What is Boris Johnson up to?

Since his appointment as Prime Minister last week Boris Johnson has, for some, brought a breath of fresh air and enthusiasm to his new role – with his ‘can-do’ attitude showcasing a clear departure from the business-like and functional manner of his predecessor. But for others, Johnson is a cynical showman and a hard Brexit ideologue who, when it comes down to it, is all talk and no action.

What can we make of Johnson after his first few days in the role? Is he all bluff and bluster or is he determined to take the UK out of the EU at all costs and against parliamentary opposition to a no-deal exit? Will he call an election to strengthen his hand, and risk becoming the shortest serving Prime Minister in centuries?

Some of this is difficult to judge, but there are already some signs of what direction Johnson may be looking to steer his Government in its first few months in office. Here we look at the likelihood of both an early general election, and a no-deal Brexit on 31st October and what the implications of either could be for the other.


Is he gearing up for an election?

It hasn’t escaped the notice of many commentators that a number of prominent Vote Leave staff have joined Johnson’s new Downing Street operation. Indeed, with a number of strong media performers appointed to his Cabinet, it looks more like the Prime Minister has assembled a campaign team, rather than a Government.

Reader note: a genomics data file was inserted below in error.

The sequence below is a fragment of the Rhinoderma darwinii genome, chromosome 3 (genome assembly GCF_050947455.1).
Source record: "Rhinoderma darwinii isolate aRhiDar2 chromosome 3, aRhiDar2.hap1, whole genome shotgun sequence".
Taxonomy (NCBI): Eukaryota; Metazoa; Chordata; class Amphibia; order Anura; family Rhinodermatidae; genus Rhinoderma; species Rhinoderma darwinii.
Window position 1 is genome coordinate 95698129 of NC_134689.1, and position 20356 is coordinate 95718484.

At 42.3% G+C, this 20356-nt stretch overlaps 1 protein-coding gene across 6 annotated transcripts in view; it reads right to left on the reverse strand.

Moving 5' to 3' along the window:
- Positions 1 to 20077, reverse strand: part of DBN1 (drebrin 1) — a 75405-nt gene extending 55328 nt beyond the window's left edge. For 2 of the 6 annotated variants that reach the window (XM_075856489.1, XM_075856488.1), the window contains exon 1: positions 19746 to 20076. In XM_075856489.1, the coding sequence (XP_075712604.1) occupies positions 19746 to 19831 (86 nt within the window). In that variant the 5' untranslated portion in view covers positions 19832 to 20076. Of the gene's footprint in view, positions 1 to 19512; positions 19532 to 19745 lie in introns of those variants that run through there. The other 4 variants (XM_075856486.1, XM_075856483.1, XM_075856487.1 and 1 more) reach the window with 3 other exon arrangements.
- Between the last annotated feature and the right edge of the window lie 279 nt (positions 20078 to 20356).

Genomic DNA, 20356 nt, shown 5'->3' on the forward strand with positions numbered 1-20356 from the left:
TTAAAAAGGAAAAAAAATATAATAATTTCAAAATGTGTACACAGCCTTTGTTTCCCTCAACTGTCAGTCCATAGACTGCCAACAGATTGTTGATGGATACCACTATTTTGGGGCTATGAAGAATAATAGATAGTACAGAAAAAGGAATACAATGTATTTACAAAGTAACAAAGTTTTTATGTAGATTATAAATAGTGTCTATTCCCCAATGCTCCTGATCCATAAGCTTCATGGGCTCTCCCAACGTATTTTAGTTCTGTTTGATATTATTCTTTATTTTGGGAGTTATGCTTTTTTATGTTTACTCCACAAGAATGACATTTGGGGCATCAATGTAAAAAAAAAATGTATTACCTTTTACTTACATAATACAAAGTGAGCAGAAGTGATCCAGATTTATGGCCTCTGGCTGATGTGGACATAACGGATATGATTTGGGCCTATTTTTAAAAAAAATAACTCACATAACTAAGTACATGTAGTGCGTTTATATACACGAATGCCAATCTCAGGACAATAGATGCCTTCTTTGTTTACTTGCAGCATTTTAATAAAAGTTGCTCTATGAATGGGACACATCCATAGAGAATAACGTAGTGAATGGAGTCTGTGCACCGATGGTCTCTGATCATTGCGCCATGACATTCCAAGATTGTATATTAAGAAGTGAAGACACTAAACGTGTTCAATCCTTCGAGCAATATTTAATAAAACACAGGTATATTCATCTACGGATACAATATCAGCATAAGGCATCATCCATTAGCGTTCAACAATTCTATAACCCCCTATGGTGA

With a shrinking parliamentary majority and the inevitable prospect of political deadlock, there can be little doubt that an early General Election might hold some attraction both for Johnson and many in his team, but it is of course also fraught with risk – not least after the Conservative’s experience during the 2017 General Election.

Johnson’s apparent hard line stance on Brexit and the backstop in particular could provide the Conservatives with the perfect backdrop to a snap election. The Prime Minister will seek to position his demands of the EU as reasonable – and also necessary, given that Parliament has already rejected the current terms three times – and the expectation is that the EU will refuse to compromise. Coupled with a further hardening of Labour’s ‘Remain’ stance, the Prime Minister could go to the country and position himself as the only person seeking to, and prepared to, deliver Brexit – splitting the Remain vote and bringing Brexit Party voters back into the Conservative fold.

For the Vote Leave alumni in Johnson’s team, this would be the perfect campaign message – and many will be encouraging him to follow this path, should the EU behave as expected and resist Johnson’s demands for the backstop to be scrapped. However there are a number of potential obstacles that others in his team will be aware of.


Obstacles to an election

First is that an early dissolution of Parliament would require the support of two-thirds of MPs. Labour would whip its MPs in favour, given that it has long been their policy to seek a General Election. However many would be hesitant about doing so, as would many Remain supporting Conservatives who would potentially lose their seats. A large number of abstentions could prevent the threshold from being met. The Government could instead repeal the Fixed Term Parliaments Act (which sets a fixed period of five years for each Parliament) by a simple majority, but this likely to considered too time-consuming given the need for it to pass both Houses of Parliament.

The second obstacle is the issue of timing. The election would need to be called early in September for it to take place before 31st October. With Parliament on recess until the first week of September, it leaves little time for the necessary procedural requirements and would leave only a week between election day and the UK’s scheduled exit date.